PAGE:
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Butte County Sheriff’s Office Releases New Flood Emergency Plan

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OROVILLE -- Law enforcement agencies across Butte County have learned a valuable lesson from the Oroville Dam spillway emergency.

"We have a much better understanding of what could go wrong," Butte County Sheriff Kory Honea said.

For the first time, Sheriff Honea unveiled an emergency evacuation plan for if what happened last month, ever happens again. Previously they only had an outdated emergency plan for a dam emergency, not a spillway emergency.

This one is much more specific and more sophisticated.

"That's probably as a result of years and years of complacency. That's what happens. When you have a major feature like this in your jurisdiction that's been in place, where there hasn't been a problem, over the course of time, you begin to take it for granted," Sheriff Honea said.

Several agencies teamed up to create the plan, which splits the county south of the spillway in 11 zones. Each zone will have an evacuation route, a location for people without transportation to meet up, and designated evacuation centers.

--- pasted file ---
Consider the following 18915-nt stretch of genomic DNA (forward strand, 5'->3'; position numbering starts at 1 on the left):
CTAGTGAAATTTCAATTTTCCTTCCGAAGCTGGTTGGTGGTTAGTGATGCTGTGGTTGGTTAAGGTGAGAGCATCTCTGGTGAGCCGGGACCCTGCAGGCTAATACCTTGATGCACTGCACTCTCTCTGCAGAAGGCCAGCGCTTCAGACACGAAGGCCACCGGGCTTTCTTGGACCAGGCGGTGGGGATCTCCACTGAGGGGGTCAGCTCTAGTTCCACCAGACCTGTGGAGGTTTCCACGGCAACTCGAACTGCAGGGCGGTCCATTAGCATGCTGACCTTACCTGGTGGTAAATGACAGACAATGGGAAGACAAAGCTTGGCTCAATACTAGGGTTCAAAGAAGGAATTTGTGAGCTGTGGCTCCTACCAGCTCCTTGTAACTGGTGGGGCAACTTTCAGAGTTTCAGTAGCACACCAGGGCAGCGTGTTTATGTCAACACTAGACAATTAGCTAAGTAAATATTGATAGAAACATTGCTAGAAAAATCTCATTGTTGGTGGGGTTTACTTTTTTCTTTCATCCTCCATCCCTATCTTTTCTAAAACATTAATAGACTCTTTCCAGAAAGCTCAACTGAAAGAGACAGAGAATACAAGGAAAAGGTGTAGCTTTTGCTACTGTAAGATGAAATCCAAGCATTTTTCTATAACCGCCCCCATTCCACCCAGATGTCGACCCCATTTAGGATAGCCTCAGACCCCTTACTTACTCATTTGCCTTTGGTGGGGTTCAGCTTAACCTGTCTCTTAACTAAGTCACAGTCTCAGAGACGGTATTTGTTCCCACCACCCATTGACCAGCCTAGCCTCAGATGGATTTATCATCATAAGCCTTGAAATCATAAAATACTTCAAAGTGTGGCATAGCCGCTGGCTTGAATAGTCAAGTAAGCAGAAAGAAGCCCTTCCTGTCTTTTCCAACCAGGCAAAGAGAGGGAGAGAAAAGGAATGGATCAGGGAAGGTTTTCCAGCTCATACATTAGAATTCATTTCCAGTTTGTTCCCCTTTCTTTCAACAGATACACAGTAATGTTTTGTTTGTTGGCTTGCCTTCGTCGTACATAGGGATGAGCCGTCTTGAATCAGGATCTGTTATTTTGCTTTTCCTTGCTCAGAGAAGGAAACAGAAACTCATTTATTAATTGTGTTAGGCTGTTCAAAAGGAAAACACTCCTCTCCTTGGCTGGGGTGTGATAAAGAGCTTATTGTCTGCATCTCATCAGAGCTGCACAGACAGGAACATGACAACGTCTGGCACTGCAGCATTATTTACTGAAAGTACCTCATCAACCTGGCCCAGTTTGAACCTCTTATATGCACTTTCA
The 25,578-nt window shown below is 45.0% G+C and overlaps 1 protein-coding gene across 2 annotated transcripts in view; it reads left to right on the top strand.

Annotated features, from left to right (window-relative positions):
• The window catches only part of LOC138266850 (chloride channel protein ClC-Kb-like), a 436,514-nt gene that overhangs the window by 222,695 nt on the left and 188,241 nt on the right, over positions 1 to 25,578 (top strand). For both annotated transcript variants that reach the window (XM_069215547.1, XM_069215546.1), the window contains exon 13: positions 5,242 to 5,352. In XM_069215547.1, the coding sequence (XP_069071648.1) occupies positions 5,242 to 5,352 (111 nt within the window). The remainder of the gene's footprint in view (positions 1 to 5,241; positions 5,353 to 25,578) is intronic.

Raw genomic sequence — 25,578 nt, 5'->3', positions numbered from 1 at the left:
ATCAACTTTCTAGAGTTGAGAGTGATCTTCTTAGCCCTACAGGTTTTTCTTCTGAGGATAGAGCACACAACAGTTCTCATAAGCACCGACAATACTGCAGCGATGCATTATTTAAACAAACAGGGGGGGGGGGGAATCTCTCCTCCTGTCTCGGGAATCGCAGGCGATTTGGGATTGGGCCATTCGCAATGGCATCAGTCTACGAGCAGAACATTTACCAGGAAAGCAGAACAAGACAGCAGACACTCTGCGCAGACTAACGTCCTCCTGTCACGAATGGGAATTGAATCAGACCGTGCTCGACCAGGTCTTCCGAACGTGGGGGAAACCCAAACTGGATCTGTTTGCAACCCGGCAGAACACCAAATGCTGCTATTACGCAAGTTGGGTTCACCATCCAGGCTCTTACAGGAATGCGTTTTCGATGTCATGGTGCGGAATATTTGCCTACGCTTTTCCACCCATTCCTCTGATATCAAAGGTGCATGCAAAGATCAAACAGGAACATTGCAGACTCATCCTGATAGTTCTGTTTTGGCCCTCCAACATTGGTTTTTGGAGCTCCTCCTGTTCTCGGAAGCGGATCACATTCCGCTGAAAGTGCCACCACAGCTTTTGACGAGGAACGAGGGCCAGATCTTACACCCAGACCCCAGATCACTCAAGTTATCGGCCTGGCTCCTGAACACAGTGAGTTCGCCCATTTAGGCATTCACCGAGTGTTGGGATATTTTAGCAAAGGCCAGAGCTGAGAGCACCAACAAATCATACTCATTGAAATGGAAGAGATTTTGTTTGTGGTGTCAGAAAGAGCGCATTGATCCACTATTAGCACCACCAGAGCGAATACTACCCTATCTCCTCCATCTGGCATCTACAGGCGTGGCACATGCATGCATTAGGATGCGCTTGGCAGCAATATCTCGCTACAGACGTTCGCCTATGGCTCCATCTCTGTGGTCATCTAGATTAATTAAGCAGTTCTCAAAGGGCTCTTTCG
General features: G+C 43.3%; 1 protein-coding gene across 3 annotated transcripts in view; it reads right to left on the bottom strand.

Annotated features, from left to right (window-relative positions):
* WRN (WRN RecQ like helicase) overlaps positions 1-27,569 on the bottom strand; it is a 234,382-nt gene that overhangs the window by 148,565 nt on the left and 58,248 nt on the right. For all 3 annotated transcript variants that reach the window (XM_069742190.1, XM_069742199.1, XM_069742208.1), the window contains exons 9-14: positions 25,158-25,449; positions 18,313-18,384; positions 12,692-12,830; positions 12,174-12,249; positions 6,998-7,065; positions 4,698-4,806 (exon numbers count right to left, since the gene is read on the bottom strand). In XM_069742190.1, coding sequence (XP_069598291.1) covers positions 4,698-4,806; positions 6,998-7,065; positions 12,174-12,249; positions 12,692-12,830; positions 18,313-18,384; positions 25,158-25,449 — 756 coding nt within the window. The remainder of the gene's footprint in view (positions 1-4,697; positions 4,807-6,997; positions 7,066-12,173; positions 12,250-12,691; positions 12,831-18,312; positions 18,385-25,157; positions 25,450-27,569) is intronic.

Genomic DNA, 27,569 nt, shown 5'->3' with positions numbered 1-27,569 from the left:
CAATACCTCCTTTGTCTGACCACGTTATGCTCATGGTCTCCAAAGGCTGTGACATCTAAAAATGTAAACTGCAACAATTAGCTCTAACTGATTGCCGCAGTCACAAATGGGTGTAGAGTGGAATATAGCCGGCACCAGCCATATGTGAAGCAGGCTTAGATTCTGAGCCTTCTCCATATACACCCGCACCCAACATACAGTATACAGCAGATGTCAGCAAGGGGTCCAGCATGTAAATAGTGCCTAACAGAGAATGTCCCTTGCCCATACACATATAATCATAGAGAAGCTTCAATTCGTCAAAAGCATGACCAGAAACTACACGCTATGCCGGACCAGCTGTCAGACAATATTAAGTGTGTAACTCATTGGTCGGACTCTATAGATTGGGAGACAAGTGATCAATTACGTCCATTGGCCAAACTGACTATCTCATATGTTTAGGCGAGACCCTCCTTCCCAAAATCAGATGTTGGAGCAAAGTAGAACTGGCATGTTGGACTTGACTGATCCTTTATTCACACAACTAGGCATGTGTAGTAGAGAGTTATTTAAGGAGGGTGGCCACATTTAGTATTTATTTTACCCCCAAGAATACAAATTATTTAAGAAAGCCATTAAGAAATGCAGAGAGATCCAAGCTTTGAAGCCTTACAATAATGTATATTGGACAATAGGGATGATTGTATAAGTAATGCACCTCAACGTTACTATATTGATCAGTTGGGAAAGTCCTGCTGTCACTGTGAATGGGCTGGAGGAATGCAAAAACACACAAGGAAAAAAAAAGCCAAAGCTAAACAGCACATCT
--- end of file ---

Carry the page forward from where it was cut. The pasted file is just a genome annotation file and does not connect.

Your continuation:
The Butte County Sheriff's office said the goal of all of this is to avoid the frustration and the panic that happened when they called the first temporary evacuation. On February 12, 188,000 residents were given just one hour to pack and leave.

All they were told was to get to higher ground, and away from Oroville Dam. This new plan looks well beyond that.

"Our goal is to give people 12 to 24 hours of notice," Sheriff Honea said.

In the meantime, an evacuation warning is still in effect, as crews continue to work around the clock. So far, they have moved about 40 percent of erosion debris from the bottom of the spillway. They have also started to patch up the actual hole in the main spillway.

"We are going in and basically grinding out all the joints that are there, and re-calking everything," Department of Water Resources acting director, Bill Croyle said.

The Department of Water Resources plans to reopen the spillway on March 17.

To see exactly what zone you live in, and what you should do in an emergency, go to: